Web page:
Due to the vagaries of print magazines, I am writing this on Election Day 2012. Due to the vagaries of Hurricane Sandy, I am writing this from the Jersey Shore where power was restored to my house after seven long and increasingly cold days. I and my family were only inconvenienced by the aftermath of one of the most destructive storms in history, while many more people lost their homes, not to mention their lives.
And yet I’m optimistic about the New York metropolitan area’s ability to rebuild and recover. The response to the storm has been informed by lessons learned from the tragedy of New Orleans and Hurricane Katrina. When Mayor Bloomberg of New York City announced the opening of evacuation centers, he made a point of saying that evacuees could take their pets with them to those centers: After Katrina, it became clear that many in New Orleans who should have evacuated failed to do so because they didn’t want to abandon their dogs and cats. Leadership at times of crisis takes many forms, but educated leadership learns from the past to make future prospects brighter.
More impressive to me than government leadership has been the outpouring of caring to those areas devastated by Sandy—by individuals, by volunteer organizations, by faith-based groups, by corporations like the makers of Duracell and Tide. That caring won’t end when power is restored and homes are repaired—it’s long been a part of the American psyche.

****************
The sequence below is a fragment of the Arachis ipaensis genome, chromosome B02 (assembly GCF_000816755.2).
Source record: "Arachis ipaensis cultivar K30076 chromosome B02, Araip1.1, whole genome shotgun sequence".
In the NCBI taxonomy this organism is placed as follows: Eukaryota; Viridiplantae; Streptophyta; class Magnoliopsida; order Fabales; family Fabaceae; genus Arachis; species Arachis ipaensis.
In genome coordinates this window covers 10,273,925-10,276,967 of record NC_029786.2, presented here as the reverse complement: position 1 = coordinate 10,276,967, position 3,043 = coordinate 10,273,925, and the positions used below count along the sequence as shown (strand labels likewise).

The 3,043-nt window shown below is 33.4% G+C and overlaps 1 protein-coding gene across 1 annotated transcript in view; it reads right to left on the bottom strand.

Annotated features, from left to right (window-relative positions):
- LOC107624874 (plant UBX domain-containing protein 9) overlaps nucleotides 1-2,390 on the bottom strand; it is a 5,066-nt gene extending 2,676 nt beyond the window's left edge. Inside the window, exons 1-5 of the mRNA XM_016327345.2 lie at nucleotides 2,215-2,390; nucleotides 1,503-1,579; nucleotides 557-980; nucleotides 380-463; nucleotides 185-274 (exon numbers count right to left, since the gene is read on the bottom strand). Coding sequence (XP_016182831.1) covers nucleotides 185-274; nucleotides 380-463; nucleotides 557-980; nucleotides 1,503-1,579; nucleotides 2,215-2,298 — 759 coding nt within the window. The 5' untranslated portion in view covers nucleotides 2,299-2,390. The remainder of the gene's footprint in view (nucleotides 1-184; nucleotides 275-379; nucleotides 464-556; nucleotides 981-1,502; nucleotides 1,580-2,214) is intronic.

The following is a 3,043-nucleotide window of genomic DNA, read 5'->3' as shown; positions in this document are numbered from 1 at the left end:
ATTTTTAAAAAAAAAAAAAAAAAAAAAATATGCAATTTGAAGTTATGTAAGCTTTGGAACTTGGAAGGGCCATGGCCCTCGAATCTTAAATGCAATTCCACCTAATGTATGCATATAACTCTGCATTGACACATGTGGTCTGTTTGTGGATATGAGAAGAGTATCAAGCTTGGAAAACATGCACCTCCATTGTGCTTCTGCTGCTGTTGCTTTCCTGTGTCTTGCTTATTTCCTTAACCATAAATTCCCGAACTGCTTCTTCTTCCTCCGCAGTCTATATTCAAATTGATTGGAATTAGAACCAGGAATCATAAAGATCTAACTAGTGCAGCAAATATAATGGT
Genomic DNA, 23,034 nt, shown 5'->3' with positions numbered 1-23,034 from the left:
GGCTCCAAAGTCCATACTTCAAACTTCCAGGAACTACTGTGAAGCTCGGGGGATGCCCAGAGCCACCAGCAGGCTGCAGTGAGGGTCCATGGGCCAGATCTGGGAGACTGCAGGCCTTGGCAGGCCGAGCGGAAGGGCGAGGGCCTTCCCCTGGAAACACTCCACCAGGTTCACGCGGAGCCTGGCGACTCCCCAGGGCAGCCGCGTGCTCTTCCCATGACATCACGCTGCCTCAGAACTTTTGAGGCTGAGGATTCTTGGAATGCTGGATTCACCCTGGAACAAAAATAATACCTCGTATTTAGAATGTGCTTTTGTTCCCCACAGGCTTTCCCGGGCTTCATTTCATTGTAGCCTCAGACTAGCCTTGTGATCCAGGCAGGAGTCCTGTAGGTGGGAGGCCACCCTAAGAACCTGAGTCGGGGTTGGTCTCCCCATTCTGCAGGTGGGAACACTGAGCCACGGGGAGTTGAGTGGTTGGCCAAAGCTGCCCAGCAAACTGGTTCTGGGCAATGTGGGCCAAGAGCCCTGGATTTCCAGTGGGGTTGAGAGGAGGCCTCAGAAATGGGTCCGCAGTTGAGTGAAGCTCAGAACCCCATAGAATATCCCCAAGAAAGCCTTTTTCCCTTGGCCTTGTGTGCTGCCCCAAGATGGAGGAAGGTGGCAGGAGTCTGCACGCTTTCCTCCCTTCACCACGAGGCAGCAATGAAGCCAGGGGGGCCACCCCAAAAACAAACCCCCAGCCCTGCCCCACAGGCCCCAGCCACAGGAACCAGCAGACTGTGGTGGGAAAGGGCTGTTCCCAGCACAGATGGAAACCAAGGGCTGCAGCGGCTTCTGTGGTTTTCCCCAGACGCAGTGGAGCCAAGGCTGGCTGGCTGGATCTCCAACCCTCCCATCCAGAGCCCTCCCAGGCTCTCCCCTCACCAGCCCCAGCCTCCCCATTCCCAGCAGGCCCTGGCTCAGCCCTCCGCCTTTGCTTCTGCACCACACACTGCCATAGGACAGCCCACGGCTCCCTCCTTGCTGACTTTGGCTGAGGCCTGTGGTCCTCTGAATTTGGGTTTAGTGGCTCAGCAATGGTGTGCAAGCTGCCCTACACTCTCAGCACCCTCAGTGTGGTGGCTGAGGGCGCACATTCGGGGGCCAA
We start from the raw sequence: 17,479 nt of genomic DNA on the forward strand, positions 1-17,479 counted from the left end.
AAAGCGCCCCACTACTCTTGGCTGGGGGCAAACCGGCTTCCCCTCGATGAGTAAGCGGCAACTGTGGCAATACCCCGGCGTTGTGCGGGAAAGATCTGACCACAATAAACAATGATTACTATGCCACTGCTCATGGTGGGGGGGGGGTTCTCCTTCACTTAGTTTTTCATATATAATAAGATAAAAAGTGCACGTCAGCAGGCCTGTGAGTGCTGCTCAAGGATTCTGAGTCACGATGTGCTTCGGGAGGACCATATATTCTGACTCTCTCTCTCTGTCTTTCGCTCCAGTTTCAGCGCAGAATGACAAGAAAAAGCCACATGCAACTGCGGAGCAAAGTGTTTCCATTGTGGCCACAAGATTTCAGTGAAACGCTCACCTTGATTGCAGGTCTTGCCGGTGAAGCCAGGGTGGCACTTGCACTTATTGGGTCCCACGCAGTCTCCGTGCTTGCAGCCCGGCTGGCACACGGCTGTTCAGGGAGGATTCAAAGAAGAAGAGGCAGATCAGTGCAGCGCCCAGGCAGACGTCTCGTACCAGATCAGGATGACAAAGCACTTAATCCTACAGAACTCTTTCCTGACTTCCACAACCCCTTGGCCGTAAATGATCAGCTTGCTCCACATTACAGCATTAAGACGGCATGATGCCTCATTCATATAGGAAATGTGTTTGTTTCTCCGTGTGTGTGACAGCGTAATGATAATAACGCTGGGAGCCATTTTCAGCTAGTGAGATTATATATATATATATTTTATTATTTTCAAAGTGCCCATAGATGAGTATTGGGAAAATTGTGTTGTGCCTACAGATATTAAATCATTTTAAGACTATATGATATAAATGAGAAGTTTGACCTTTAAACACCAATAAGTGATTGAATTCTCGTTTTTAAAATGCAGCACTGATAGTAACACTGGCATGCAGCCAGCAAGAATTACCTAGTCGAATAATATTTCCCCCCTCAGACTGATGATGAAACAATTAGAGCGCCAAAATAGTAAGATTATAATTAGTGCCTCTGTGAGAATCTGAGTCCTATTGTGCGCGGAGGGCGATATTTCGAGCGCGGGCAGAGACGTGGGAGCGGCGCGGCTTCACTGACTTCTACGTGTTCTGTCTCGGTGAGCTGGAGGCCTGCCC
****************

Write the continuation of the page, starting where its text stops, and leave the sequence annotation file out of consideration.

In his writings on America following a visit in 1831 to the still-young United States, the French proto-sociologist Alexis de Tocqueville lauded the unique American genius for “voluntary associations” in which like-minded people gathered together without any government or upper-class oversight.
Jedediah Purdy, who teaches law at Duke University’s law school, wrote a thoughtful piece in 2009 on the paradox of American life noted first by de Tocqueville. These “supple and pragmatic groupings trained people to take charge of their own affairs and […] fostered the blend of initiative, self-assertion, and mutual respect that makes civic life work.” However, Purdy says de Tocqueville “also saw a bleaker face of American community” in which Americans “fixed their attention on their own affairs and the affairs of those closest to them. They became indifferent to the larger community.” These Americans, de Tocqueville wrote, “owe no man anything and hardly expect anything from anybody. They form the habit of thinking of themselves in isolation and imagine that their whole destiny is in their own hands.”
My hope and prayer is that once the election’s storm and fury is over all Americans realize the importance of working together to solve our problems, not least the fiscal issues that bedevil us. What kind of a country, what kind of a people do we want to be in our third century of existence? Our “voluntary associations” will always help define us as a people, but so too will our institutions of law and defense, of governments local, state and federal. Just as with recovery from a natural disaster, we can solve our looming national disaster-in-making by coming together for our common self-interest, for ourselves and the generations that follow us.